In 2014, UNICEF and partners plan for:
severely malnourished children aged 6 to 59 months receive adequate quality treatment for severe acute malnutrition
people in the north are provided with secured access to safe water through construction and rehabilitation of water systems
crisis-affected children have access to quality basic education
2014 Requirements: US$57,872,500
The conflict that broke out in northern Mali in 2012 aggravated pre-existing structural crises, including malnutrition and food insecurity. Although the newly elected government, established in September 2013, helped to provide some stability in the country, the situation in the north remains highly volatile and complex. In May 2014, new fighting broke out in Kidal and the government has lost control in some parts of the north. While political solutions are being sought, humanitarian actors continue to play a critical role in supporting early recovery and social cohesion, which together contribute to peace building. Compounding the already difficult humanitarian situation is the nutrition crisis, which is still of significant concern. By the end of 2014, an estimated 496,000 children (aged 6 to 59 months) will suffer from acute malnutrition, including 136,000 children with severe acute malnutrition (SAM).1 Strengthening the resilience of communities to cope with recurrent natural disasters and epidemics, including the newly emerging risk of Ebola, remains a priority.
2014 Revised Programme Targets
- 107,000 severely malnourished children aged 6 to 59 months receive adequate quality treatment for SAM
- 120 health facilities revitalised in the north
- At least 95 per cent of 337,000 children under 5 in the north are vaccinated against polio and receive vitamin A and deworming treatment
- 2,350 medical staff in communities trained on diffusing message of prevention of Ebola
- 450,000 affected people in the north provided with secured access to safe water
- 107,000 severely malnourished children are taught good hygiene practices with their care givers/mothers, and provided with water treatment and hygiene kits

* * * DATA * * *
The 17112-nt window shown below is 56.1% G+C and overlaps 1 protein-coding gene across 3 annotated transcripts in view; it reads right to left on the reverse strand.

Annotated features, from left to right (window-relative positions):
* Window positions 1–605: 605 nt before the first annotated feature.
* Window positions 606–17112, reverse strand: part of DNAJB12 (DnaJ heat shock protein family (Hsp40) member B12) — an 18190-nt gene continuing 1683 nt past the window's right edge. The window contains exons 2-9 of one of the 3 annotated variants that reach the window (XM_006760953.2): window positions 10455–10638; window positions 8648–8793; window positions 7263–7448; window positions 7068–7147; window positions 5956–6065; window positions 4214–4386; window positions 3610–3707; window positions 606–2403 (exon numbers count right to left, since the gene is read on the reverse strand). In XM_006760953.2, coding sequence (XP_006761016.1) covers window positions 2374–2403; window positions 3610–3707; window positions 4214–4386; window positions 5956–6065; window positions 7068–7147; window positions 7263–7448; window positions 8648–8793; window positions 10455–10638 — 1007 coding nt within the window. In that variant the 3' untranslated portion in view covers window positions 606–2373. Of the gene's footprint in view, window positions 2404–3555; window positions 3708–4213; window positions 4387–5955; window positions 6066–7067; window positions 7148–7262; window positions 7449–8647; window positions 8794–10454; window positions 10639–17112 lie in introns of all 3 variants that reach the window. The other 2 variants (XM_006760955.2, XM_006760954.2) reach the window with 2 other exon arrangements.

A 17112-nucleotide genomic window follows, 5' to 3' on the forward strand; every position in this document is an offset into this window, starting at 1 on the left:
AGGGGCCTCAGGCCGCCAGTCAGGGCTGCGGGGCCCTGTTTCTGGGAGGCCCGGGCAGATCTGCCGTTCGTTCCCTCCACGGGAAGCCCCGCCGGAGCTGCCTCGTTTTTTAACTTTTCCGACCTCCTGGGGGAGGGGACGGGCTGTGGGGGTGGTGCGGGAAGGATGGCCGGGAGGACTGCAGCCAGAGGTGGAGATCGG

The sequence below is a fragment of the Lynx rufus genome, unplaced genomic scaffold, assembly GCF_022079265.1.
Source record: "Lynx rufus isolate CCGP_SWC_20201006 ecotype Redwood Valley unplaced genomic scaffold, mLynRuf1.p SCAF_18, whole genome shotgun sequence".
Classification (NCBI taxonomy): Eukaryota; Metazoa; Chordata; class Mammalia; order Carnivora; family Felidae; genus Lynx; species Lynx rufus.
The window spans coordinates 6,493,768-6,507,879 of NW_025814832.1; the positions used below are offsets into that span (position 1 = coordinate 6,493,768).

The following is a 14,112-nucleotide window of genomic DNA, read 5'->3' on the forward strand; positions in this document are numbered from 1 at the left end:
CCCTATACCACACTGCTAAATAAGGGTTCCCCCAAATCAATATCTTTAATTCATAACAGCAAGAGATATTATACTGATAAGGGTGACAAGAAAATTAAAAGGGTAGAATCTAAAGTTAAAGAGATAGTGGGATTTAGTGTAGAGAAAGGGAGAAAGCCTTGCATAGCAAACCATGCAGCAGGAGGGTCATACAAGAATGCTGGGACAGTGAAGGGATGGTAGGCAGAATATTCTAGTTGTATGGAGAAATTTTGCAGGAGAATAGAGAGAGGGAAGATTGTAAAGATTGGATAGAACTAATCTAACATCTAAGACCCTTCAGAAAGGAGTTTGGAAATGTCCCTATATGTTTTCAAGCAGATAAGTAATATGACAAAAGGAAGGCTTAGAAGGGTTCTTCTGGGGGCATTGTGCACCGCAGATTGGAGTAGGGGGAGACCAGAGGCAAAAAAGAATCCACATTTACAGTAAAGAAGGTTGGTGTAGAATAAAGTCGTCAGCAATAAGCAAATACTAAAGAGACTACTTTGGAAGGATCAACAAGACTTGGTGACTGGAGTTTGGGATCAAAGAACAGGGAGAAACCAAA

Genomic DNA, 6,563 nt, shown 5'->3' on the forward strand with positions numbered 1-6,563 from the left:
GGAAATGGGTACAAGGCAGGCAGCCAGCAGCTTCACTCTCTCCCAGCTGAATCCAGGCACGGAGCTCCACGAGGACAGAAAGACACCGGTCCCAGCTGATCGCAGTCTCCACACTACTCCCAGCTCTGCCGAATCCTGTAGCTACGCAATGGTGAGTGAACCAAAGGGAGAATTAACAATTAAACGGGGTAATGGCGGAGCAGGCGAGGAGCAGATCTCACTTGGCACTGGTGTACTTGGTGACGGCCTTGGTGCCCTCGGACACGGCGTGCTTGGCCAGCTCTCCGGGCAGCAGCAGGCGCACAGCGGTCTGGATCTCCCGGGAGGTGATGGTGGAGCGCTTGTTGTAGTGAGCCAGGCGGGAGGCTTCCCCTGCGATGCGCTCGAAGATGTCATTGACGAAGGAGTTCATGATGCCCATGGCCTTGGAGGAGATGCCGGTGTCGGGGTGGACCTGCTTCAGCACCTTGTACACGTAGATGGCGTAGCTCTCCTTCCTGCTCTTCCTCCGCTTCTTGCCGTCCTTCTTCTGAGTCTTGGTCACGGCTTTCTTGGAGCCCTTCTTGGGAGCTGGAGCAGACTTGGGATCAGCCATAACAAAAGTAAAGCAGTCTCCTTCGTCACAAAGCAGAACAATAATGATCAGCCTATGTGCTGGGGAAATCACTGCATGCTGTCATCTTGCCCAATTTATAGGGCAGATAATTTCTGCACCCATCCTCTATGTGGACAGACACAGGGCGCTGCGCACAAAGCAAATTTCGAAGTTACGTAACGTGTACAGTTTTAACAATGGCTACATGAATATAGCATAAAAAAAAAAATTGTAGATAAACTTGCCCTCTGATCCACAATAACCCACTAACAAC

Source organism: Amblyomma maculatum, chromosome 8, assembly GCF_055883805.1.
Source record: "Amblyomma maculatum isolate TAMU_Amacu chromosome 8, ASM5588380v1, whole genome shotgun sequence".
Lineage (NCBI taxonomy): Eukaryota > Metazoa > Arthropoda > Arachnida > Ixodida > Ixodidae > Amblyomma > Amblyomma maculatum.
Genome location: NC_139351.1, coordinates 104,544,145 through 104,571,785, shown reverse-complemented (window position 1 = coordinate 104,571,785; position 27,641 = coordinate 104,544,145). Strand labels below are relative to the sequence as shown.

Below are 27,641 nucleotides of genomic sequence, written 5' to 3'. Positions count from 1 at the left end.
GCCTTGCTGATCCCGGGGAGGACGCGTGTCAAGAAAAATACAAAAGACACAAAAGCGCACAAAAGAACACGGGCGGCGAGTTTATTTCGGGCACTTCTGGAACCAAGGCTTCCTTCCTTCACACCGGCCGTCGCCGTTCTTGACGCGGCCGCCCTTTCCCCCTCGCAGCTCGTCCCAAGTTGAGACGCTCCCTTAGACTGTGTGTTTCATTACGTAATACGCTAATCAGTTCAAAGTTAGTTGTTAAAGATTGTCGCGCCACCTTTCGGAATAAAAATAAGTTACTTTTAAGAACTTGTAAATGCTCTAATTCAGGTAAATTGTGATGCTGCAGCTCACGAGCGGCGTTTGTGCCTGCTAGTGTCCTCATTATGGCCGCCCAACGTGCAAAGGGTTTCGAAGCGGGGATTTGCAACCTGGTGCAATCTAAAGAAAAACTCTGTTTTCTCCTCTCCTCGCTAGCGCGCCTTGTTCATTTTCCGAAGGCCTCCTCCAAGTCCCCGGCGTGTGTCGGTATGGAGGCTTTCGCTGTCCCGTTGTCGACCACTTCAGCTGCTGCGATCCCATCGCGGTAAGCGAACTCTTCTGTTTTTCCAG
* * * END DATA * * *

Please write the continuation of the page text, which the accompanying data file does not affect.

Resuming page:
- 350,000 people are made aware of mine risks and unexploded ordinances
- 500 children who are victims or at risk of conflict-related violence, abuse and exploitation have access to referral services and reintegration opportunities
- 2,000 GBV survivors receive appropriate care and support
- 460,000 children affected by the conflict, food and nutrition crises have access to quality basic education and 40,000 (aged 3 to 5 years) have access to early childhood development activities
UNICEF is supporting the national humanitarian response to conflict-affected populations in the north and to the nutrition crisis in Mali. Specifically, UNICEF is working with partners to ensure the restoration of basic social services, including through: re-establishing and reinforcing basic health services, including the national vaccination cold chain system; constructing and rehabilitating water systems to improve access to safe water for 450,000 people; reintegrating 500,000 children into schools; improving education quality by training teachers, providing supplies and creating temporary learning spaces; raising awareness about mine risks and promoting social cohesion; providing assistance to separated children and children formerly associated with armed forces and groups to improve access to referral services and reintegration opportunities; and improving the quality and wider geographic coverage of services for survivors of gender-based violence (GBV). In response to the nutrition crisis, UNICEF will continue to focus on SAM treatment, including screening and the promotion of infant and young child feeding, addressing the structural causes of malnutrition through a multi-sector approach, and intensifying efforts to build resilience at the community level against natural disasters and epidemics.